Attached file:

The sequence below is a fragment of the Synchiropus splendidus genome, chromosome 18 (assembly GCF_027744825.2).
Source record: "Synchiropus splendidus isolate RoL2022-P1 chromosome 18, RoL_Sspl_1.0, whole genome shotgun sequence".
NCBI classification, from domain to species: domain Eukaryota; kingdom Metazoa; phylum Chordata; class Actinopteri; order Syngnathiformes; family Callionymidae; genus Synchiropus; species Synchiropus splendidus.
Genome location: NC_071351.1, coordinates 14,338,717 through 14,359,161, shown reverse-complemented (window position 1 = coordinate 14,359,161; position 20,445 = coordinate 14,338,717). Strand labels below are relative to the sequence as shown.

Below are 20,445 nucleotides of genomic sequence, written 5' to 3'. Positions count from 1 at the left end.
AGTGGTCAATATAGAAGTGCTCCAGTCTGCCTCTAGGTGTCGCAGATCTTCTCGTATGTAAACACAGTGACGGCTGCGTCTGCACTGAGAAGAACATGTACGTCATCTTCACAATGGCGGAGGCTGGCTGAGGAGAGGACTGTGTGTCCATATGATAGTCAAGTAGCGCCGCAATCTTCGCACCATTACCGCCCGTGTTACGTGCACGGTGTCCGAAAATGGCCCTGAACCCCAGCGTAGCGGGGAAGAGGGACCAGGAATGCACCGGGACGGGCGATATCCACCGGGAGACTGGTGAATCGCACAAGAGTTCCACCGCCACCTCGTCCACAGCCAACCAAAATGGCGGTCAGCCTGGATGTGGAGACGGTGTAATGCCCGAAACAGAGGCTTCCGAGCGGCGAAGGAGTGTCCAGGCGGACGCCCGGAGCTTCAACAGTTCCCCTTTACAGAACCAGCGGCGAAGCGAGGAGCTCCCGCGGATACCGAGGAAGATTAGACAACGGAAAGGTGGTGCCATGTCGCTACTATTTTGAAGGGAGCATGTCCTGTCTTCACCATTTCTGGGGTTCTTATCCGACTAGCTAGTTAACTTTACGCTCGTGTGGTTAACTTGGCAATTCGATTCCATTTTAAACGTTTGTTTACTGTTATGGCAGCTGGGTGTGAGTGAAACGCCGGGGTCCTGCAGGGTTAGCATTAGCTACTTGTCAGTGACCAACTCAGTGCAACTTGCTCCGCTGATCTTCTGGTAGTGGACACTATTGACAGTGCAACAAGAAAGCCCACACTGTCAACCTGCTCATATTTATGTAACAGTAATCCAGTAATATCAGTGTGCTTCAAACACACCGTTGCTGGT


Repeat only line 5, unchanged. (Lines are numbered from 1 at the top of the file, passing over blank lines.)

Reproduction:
Below are 20,445 nucleotides of genomic sequence, written 5' to 3'. Positions count from 1 at the left end.